Malay Man Sentenced to Death for Marijuana Trafficking
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A Malay man was sentenced to death for marijuana trafficking by the country's High Court last Thursday.
Akbar Ali Abdul Rahman, a 37 year old building supervisor from Penang, was found guilty of trafficking 9,401 grams (20 pounds) of marijuana in October 2013.
Rahman received the death sentence under the Dangerous Drugs Act 1952, which states that “trafficking in dangerous drugs” is to be “punished on conviction with death.” In other words, according to the law, Rahman’s crime is punishable with a mandatory death sentence. Malaysia is notorious for its use of the death penalty. Drug trafficking crimes are believed to account for the majority of death sentences in the country.
According to Malaysians Against Death Penalty & Torture (MADPET), 228 out of 441 people hanged in Malaysia between 1960-2011 were convicted of drug trafficking; the rest were convicted of possession of illegal weapons, conspiracy, and kidnapping.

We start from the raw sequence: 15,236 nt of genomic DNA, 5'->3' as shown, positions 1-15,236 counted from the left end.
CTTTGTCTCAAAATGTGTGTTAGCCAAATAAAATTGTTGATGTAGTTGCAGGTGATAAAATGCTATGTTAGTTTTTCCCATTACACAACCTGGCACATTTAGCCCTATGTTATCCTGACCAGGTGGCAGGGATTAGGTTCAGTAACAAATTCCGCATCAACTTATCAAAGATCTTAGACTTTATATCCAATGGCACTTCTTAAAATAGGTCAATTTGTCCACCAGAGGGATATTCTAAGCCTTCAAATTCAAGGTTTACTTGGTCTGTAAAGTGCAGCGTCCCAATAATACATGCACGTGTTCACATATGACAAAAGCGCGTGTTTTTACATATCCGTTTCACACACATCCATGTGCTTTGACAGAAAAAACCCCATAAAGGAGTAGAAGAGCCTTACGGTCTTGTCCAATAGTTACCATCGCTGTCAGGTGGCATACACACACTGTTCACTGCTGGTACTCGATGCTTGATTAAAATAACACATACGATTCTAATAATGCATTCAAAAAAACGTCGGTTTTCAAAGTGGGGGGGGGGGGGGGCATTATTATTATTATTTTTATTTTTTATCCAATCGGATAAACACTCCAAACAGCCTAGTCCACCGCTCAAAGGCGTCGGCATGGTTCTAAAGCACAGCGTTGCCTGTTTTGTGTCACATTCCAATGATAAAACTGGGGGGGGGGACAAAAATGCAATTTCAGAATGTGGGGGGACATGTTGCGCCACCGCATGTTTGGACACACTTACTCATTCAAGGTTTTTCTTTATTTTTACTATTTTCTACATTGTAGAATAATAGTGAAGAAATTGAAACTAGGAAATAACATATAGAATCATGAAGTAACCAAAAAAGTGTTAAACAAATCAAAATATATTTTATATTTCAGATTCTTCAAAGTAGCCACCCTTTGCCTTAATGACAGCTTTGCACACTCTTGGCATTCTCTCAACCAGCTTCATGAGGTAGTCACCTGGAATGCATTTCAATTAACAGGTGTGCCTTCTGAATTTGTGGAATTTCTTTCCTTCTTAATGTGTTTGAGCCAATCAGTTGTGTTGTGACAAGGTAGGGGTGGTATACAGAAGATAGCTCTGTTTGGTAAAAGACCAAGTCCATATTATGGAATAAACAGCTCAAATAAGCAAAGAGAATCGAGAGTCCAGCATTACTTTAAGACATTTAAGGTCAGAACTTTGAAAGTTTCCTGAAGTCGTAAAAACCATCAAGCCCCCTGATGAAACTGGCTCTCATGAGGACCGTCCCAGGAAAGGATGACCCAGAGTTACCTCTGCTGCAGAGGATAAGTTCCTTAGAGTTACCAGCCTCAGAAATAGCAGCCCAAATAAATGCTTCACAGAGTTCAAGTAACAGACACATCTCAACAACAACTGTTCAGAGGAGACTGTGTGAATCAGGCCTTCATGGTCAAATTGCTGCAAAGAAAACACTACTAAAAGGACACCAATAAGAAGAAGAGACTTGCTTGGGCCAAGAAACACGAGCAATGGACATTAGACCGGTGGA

Proponents of ending the death penalty in the country suggest that for starters, the government should amend the Dangerous Drugs Act, to return the discretion of sentencing to the judge. Singapore, a country that once dealt mandatory death sentences to drug traffickers, enacted such reforms in 2013, allowing judges the option of commuting sentences in certain cases.
At the time of their report, MADPET disclosed that “among those awaiting the gallows, 470 convicts were involved in drug trafficking,” while 204 were to be hanged for murder and 13 for possession of illegal weapons.